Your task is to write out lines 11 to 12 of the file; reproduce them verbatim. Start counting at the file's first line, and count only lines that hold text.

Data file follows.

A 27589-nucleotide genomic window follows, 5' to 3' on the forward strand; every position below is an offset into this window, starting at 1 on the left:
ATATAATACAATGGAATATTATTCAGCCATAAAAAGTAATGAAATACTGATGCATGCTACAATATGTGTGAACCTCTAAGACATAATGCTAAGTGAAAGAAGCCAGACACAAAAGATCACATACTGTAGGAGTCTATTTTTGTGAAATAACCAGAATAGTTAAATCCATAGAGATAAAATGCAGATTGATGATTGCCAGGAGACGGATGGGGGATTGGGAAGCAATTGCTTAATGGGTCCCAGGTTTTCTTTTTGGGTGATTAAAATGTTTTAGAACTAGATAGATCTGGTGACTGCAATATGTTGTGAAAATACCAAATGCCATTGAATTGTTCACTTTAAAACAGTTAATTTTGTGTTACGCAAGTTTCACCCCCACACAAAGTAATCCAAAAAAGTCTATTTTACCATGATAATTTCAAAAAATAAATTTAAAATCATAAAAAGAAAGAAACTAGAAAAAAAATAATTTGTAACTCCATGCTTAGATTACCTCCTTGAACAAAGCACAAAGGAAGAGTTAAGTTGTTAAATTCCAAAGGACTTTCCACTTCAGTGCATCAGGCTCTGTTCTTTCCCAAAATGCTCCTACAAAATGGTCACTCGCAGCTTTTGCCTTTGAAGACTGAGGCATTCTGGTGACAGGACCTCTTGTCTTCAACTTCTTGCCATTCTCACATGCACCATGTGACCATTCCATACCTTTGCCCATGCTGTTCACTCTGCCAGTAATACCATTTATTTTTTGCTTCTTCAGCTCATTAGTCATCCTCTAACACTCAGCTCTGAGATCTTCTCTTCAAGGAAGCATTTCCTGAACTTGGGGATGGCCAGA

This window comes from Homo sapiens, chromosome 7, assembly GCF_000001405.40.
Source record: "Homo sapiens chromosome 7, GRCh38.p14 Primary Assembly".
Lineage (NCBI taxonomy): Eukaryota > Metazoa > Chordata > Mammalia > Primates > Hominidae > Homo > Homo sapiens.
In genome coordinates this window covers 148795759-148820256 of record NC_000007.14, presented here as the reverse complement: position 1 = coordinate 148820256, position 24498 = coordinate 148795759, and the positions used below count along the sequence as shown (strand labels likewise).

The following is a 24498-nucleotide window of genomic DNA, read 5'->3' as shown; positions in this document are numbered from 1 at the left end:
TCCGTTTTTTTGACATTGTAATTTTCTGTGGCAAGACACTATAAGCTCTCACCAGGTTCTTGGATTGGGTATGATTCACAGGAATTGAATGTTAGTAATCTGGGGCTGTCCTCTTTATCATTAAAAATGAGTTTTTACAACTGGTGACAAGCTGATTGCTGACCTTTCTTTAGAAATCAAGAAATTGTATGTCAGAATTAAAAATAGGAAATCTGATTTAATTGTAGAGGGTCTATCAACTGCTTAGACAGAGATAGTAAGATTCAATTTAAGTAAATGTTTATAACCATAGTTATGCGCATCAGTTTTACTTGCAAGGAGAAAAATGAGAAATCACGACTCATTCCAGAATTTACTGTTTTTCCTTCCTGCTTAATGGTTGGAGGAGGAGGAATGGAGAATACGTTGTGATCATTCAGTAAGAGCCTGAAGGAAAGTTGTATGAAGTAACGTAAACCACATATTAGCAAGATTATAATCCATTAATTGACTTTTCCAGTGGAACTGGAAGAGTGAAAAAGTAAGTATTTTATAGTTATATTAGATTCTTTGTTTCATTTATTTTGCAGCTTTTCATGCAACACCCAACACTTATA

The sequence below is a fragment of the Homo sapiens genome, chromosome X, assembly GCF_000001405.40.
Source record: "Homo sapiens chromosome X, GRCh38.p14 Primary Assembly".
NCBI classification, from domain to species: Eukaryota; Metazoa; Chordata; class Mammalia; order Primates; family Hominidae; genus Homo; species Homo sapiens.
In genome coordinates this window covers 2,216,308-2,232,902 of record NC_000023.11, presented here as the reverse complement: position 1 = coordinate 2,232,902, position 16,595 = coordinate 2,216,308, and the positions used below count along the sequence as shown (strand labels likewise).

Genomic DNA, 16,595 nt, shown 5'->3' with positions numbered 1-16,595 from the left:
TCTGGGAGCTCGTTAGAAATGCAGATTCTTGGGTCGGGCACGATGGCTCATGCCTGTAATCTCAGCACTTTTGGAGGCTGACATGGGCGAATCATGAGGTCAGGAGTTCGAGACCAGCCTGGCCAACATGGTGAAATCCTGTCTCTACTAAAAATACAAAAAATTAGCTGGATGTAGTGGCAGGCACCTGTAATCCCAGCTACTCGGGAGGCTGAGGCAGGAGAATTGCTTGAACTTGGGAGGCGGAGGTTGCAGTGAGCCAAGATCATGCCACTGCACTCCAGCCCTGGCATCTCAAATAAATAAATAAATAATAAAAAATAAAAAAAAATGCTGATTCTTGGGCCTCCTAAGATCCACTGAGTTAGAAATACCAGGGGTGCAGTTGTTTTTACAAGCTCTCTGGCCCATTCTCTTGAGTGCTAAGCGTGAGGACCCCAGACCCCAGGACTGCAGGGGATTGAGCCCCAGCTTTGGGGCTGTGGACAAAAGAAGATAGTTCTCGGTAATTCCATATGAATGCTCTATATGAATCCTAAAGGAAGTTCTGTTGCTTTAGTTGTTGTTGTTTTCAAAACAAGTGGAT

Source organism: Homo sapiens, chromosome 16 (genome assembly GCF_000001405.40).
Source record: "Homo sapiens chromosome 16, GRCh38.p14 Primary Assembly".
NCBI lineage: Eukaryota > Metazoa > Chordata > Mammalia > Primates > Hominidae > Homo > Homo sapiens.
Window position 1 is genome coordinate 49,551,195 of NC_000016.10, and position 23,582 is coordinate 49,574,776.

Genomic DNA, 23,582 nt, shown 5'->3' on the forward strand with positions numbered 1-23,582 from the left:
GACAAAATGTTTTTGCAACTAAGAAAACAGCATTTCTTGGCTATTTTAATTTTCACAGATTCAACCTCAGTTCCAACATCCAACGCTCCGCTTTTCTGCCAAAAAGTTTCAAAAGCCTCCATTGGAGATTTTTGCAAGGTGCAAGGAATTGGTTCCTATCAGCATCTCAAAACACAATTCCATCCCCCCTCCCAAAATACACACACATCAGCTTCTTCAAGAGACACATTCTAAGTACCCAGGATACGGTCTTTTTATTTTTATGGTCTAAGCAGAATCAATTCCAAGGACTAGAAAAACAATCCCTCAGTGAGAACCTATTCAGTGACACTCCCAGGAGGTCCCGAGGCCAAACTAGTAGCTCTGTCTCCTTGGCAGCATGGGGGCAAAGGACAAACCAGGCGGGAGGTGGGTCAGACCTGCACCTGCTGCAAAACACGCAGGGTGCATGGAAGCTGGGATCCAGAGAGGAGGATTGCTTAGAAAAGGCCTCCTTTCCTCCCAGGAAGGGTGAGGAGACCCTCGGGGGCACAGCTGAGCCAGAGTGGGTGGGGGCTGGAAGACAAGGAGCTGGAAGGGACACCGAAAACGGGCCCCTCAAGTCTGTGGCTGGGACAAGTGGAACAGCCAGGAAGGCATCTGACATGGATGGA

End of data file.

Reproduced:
NCBI classification, from domain to species: Eukaryota; Metazoa; Chordata; class Mammalia; order Primates; family Hominidae; genus Homo; species Homo sapiens.
In genome coordinates this window covers 2,216,308-2,232,902 of record NC_000023.11, presented here as the reverse complement: position 1 = coordinate 2,232,902, position 16,595 = coordinate 2,216,308, and the positions used below count along the sequence as shown (strand labels likewise).